Kindness is the theme of this year’s Mental Health Awareness Week (18-24 May). The recent coronavirus pandemic has shown us all how much kindness matters in a crisis – with people clapping for the NHS and communities coming together to look after their vulnerable people.
Kindness matters hugely at a community and societal level, and also in our relationships with each other. But rarely do we think about kindness at work, especially in the legal profession, when we are often all business. However kindness does matter in the workplace too, and research shows that acts of kindness at work result in a happier workforce.
So what does being kind in the workplace look like and how can we practice it?
One of the central tenets of kindness is respect. We can show respect by how we talk to people, how we listen, keeping eye contact and not looking at your phone, turning up to meetings on time. Treating people respectfully in our day to day dealings with them means they will be more likely to want to work at the organisation or for an individual in particular – and crucially for business will want to do well at their jobs, for themselves and for the wider team .Civility is contagious, so if leaders model this behaviour it will filter down to the rest of the organisation resulting in a happier, healthier, more motivated workforce and better retention rates.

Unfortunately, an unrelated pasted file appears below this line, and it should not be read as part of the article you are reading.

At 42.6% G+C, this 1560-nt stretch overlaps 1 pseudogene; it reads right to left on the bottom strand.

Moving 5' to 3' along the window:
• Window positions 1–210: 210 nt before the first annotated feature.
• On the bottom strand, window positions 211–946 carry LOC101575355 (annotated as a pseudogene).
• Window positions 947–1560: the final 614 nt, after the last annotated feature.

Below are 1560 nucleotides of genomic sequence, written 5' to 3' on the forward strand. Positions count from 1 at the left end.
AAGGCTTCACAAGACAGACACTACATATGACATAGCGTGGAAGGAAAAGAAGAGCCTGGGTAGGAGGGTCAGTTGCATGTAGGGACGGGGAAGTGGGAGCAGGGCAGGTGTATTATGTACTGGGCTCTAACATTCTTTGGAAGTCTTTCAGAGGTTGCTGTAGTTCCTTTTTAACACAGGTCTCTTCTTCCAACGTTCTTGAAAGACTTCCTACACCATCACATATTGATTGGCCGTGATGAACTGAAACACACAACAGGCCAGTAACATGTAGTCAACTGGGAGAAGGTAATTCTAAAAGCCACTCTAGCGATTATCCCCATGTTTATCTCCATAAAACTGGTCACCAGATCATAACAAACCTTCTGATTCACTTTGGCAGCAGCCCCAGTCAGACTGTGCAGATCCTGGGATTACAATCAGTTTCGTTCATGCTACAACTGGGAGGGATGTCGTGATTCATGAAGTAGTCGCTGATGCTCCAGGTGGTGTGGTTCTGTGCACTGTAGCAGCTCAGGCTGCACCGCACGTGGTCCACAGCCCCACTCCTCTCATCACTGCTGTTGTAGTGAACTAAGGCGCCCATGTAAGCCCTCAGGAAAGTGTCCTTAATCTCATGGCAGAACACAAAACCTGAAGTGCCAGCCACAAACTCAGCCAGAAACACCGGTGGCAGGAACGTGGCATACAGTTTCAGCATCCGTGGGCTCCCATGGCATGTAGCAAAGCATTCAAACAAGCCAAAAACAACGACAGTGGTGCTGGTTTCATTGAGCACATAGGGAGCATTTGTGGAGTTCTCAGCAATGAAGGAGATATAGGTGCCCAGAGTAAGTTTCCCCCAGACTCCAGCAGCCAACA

Compassion for people around us is a huge part of kindness. Everyone, especially at the moment, is dealing with a wide variety of issues every day, juggling work, caring responsibilities, loneliness, pre-existing mental health conditions exacerbated by lockdown and worries about the health of their loved ones and the future. These are challenging times so ask people how they are feeling, how they are coping with their workload, what you can do to help.
Praise and gratitude
Sometimes we are so fixated on the next task at hand that we forget to have a moment to reflect on our own successes and of the people around us. In fact often a job well done is ignored and our focus is on something going wrong instead. We all need to make sure we are giving credit where credit is due, saying ‘well done’ or ‘thank you’. This helps people feel truly valued and help prevent workplace related anxiety building which can occur when staff aren’t getting positive feedback from their colleagues or managers.
One of the greatest ways to demonstrate kindness is by helping others. In the workplace that might look like volunteering to help with a project if someone seems overstretched, mentoring a junior member of staff or taking time out to check up on someone we work with. We all have unique skills that can help others, and it also benefits us to help other people, making us feel valued and giving us a sense of purpose.
More kindness in the law will make the profession a happier and healthier place to work.
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